Hiring Yourself: Industries Where Self-Employment has Expanded

JULIE TRIVITT, SENIOR ECONOMIST

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In these turbulent times where labor markets are adjusting to remote work, people are re-evaluating their willingness to engage in daily interactions given new risks, and firms in all states and industries struggle to fill positions, the self-employed segment of the labor force may provide some important clues as to how to best think about human capital and the brain power needed to move the heartland, and the rest of the economy, forward.

This is the second of three posts looking at the geographic variation in self-employment in the U.S. 

The first post discussed self-employment in general and compares the rates in metro and non-metro areas of the heartland and non-heartland states. The second post, below, looks at self-employment rates in specific industries where self-employment options have expanded due to apps and new market models. The third post will look exclusively at the heartland states and looks at the relationship between self-employment rates and the percentage of employer jobs that qualify as opportunity occupations.


Industry Specific Self-Employment

My previous blog looked at the overall rate of self-employment in the metro¹ and rural regions of the states and found some significant differences in the propensity to be self-employed.  Metro areas and heartland² states had lower propensities for self-employment when measured as the number of self-employed³ per 100 employees.

Here I consider some industry specific⁴ rates of self-employment to see if they vary across the U.S.  The industries chosen are the broad industry groups that encompass some of the more popular “gig economy” fields.  The names of some popular apps⁵ or services that facilitate self-employment are listed below the industry labels.  Like total employment, the self-employment rates in residential construction, building services, boarding houses, and special food services vary across metro and rural areas and in the heartland relative to the rest of the county. Only in special food services does the pattern match total employment with heartland and metro areas having lower self-employment rates.  For residential construction and building services, self-employment is more frequent in heartland and rural regions. For boarding houses we see higher rates of self-employment relative to number of employees outside the heartland and in metro areas. 

There are six industries where differences between metro and rural areas are obvious, but the heartland does not appear to have a self-employment propensity that differs from the rest of the county.

Once again, the direction of the difference varies with the labor market. In online shopping, property management, rentals and leasing services, and other personal services we see a higher propensity for self-employment in the rural areas. In the taxi and limo services, and other passenger transport, we see a higher propensity for self-employment in the metro areas.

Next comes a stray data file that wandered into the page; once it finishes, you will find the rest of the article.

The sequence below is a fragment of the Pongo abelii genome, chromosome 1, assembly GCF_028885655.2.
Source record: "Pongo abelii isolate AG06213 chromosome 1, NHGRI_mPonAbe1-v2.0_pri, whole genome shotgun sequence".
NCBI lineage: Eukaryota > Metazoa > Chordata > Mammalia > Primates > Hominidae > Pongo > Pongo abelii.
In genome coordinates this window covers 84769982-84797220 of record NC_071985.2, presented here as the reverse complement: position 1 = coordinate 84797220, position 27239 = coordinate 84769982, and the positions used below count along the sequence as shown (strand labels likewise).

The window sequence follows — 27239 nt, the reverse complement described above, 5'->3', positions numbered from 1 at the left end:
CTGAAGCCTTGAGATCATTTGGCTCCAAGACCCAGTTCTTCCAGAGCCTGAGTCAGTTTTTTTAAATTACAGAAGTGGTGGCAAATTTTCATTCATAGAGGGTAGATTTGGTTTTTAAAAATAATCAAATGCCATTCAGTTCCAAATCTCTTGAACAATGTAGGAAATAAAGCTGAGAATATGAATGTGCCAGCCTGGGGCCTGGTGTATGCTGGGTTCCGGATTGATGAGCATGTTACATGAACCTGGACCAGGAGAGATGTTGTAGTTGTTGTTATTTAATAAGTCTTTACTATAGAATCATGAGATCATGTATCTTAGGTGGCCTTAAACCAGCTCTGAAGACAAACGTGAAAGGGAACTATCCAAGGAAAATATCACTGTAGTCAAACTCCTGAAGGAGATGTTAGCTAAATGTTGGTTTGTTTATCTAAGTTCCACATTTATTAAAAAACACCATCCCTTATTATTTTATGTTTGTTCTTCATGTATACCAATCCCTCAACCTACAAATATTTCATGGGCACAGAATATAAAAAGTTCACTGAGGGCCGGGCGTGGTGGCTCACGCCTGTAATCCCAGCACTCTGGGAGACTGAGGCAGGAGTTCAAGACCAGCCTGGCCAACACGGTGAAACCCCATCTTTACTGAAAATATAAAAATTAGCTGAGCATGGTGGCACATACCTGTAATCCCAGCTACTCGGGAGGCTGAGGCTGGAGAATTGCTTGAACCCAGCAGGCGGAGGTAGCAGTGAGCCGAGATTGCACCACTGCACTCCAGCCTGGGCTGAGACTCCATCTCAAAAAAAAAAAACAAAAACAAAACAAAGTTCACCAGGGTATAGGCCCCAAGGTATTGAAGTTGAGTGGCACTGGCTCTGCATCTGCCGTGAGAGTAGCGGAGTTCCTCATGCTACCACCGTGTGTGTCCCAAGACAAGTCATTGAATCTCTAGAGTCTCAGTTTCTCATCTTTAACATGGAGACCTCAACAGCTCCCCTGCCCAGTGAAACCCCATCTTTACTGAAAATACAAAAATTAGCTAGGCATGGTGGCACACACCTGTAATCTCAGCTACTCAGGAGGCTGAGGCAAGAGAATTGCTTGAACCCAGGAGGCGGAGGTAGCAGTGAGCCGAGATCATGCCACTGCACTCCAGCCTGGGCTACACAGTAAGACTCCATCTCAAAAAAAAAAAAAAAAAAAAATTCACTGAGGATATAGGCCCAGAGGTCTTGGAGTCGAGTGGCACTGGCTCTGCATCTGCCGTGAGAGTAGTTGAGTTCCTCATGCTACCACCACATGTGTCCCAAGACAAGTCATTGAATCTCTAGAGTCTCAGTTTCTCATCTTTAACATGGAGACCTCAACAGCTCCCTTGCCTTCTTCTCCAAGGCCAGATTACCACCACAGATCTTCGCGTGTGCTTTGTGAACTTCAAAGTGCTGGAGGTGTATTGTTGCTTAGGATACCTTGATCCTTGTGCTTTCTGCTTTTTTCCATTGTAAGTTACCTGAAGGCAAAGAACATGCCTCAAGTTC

There are three industries where there are no substantive differences between any of the regions of the country:  General freight trucking, real estate agents, and travel accommodations. Interestingly, this is true for real estate agents, with very high rates of self-employment everywhere, travel accommodations which has very low rates of self-employment everywhere, and general freight trucking which is about half-way in between.

The observed differences in overall self-employment seem to be driven by patterns in some industries. Not only are there regional differences in the propensity to be self-employed, but it seems the type of work self-employed people do may vary as well. Special food service workers are more likely to be self-employed in rural areas, but taxi drivers are more likely to be self-employed in metro areas and residential builders are more likely to be self-employed in the heartland.

As with so much of the economic and labor market data available to us, the deeper you look, the more interesting and nuanced the story becomes. Labor markets are clearly not the same for all occupations or in all areas. My next blog post will look at how self-employment rates vary across the heartland regions compared to opportunity occupation availability.


This is the second of three short blogs discussing self-employment and looking at the U.S. self- employment data. The first post discusses self-employment in general and compares the rates in metro and non-metro areas of the heartland and non-heartland states. The third post will look exclusively at the heartland states and looks at the relationship between self-employment rates and the percentage of employer jobs that qualify as opportunity occupations.

ENDNOTES

1) Metro regions are all counties in a state that belong to a Metropolitan Statistical Area (MSA) as defined by the Office of Management and Budget.  The rural region of a state includes all counties not in an MSA.

2) The Heartland Region consists of Alabama, Arkansas, Illinois, Indiana, Iowa, Kansas, Kentucky, Louisiana, Michigan, Minnesota, Mississippi, Missouri, Nebraska, North Dakota, Ohio, Oklahoma, South Dakota, Tennessee, Texas, and Wisconsin.

3) The number of non-employer firms are used as a proxy for self-employment.

4) The industries are four-digit NAICS codes for some popular gig-work options.

5) Some apps show up in more than one industry NAICS code since there is not universal agreement on which code best captures it.